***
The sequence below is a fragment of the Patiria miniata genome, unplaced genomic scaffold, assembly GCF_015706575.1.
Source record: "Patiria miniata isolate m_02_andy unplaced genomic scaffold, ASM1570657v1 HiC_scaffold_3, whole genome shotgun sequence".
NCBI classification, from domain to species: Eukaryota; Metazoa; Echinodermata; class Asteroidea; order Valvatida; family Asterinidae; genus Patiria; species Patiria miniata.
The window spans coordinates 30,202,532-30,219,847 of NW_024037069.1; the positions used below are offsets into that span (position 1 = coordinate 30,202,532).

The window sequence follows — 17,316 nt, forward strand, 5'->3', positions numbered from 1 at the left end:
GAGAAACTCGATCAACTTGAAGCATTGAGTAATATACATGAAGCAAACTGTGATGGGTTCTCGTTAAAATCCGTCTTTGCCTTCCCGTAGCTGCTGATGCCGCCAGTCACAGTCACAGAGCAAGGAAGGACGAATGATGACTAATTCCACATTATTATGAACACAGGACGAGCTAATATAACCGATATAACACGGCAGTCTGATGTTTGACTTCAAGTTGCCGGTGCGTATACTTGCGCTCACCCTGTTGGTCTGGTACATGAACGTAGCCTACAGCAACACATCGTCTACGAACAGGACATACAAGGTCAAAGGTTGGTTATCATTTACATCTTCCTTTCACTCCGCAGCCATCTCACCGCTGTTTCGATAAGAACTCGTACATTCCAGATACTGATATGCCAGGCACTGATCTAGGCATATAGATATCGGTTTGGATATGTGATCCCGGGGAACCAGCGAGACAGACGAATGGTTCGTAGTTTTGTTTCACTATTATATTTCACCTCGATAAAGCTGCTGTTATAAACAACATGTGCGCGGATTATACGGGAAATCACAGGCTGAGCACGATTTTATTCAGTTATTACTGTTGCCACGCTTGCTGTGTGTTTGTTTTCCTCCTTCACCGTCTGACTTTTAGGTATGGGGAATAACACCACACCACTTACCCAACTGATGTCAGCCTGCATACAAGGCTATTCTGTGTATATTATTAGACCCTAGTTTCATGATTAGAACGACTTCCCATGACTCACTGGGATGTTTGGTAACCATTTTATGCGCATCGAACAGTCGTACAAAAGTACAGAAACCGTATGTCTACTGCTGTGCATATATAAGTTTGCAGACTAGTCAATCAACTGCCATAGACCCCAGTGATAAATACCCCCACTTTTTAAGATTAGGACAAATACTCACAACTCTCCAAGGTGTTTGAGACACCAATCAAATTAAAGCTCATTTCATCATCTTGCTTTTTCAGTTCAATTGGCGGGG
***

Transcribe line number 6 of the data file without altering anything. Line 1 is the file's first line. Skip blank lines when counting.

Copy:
GAGAAACTCGATCAACTTGAAGCATTGAGTAATATACATGAAGCAAACTGTGATGGGTTCTCGTTAAAATCCGTCTTTGCCTTCCCGTAGCTGCTGATGCCGCCAGTCACAGTCACAGAGCAAGGAAGGACGAATGATGACTAATTCCACATTATTATGAACACAGGACGAGCTAATATAACCGATATAACACGGCAGTCTGATGTTTGACTTCAAGTTGCCGGTGCGTATACTTGCGCTCACCCTGTTGGTCTGGTACATGAACGTAGCCTACAGCAACACATCGTCTACGAACAGGACATACAAGGTCAAAGGTTGGTTATCATTTACATCTTCCTTTCACTCCGCAGCCATCTCACCGCTGTTTCGATAAGAACTCGTACATTCCAGATACTGATATGCCAGGCACTGATCTAGGCATATAGATATCGGTTTGGATATGTGATCCCGGGGAACCAGCGAGACAGACGAATGGTTCGTAGTTTTGTTTCACTATTATATTTCACCTCGATAAAGCTGCTGTTATAAACAACATGTGCGCGGATTATACGGGAAATCACAGGCTGAGCACGATTTTATTCAGTTATTACTGTTGCCACGCTTGCTGTGTGTTTGTTTTCCTCCTTCACCGTCTGACTTTTAGGTATGGGGAATAACACCACACCACTTACCCAACTGATGTCAGCCTGCATACAAGGCTATTCTGTGTATATTATTAGACCCTAGTTTCATGATTAGAACGACTTCCCATGACTCACTGGGATGTTTGGTAACCATTTTATGCGCATCGAACAGTCGTACAAAAGTACAGAAACCGTATGTCTACTGCTGTGCATATATAAGTTTGCAGACTAGTCAATCAACTGCCATAGACCCCAGTGATAAATACCCCCACTTTTTAAGATTAGGACAAATACTCACAACTCTCCAAGGTGTTTGAGACACCAATCAAATTAAAGCTCATTTCATCATCTTGCTTTTTCAGTTCAATTGGCGGGG